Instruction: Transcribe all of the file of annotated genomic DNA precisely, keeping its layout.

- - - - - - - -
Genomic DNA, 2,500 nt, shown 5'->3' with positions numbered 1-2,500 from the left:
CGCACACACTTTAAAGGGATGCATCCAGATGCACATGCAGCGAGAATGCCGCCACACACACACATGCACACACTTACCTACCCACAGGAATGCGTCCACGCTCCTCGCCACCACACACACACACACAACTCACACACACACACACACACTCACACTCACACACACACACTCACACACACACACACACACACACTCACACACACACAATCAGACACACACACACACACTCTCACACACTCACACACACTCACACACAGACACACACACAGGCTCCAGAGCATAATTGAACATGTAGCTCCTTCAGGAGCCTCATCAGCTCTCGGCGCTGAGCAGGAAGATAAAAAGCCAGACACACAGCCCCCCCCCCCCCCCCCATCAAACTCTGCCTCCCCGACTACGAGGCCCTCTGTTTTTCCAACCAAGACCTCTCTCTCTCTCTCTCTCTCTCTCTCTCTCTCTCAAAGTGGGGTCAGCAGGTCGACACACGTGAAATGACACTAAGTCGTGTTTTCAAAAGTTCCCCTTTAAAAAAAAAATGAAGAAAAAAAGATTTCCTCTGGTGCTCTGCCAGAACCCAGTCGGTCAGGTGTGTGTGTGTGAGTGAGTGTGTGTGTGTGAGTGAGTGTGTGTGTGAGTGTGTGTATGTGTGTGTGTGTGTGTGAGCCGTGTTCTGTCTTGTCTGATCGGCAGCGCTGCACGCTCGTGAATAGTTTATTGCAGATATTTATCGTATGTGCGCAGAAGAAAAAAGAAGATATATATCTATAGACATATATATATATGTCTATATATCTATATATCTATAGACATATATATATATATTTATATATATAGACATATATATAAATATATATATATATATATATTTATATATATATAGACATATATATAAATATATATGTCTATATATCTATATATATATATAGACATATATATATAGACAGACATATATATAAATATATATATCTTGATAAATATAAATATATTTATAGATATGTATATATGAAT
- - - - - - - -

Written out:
Genomic DNA, 2,500 nt, shown 5'->3' with positions numbered 1-2,500 from the left:
CGCACACACTTTAAAGGGATGCATCCAGATGCACATGCAGCGAGAATGCCGCCACACACACACATGCACACACTTACCTACCCACAGGAATGCGTCCACGCTCCTCGCCACCACACACACACACACAACTCACACACACACACACACACTCACACTCACACACACACACTCACACACACACACACACACACACTCACACACACACAATCAGACACACACACACACACTCTCACACACTCACACACACTCACACACAGACACACACACAGGCTCCAGAGCATAATTGAACATGTAGCTCCTTCAGGAGCCTCATCAGCTCTCGGCGCTGAGCAGGAAGATAAAAAGCCAGACACACAGCCCCCCCCCCCCCCCCCATCAAACTCTGCCTCCCCGACTACGAGGCCCTCTGTTTTTCCAACCAAGACCTCTCTCTCTCTCTCTCTCTCTCTCTCTCTCTCTCAAAGTGGGGTCAGCAGGTCGACACACGTGAAATGACACTAAGTCGTGTTTTCAAAAGTTCCCCTTTAAAAAAAAAATGAAGAAAAAAAGATTTCCTCTGGTGCTCTGCCAGAACCCAGTCGGTCAGGTGTGTGTGTGTGAGTGAGTGTGTGTGTGTGAGTGAGTGTGTGTGTGAGTGTGTGTATGTGTGTGTGTGTGTGTGAGCCGTGTTCTGTCTTGTCTGATCGGCAGCGCTGCACGCTCGTGAATAGTTTATTGCAGATATTTATCGTATGTGCGCAGAAGAAAAAAGAAGATATATATCTATAGACATATATATATATGTCTATATATCTATATATCTATAGACATATATATATATATTTATATATATAGACATATATATAAATATATATATATATATATATTTATATATATATAGACATATATATAAATATATATGTCTATATATCTATATATATATATAGACATATATATATAGACAGACATATATATAAATATATATATCTTGATAAATATAAATATATTTATAGATATGTATATATGAAT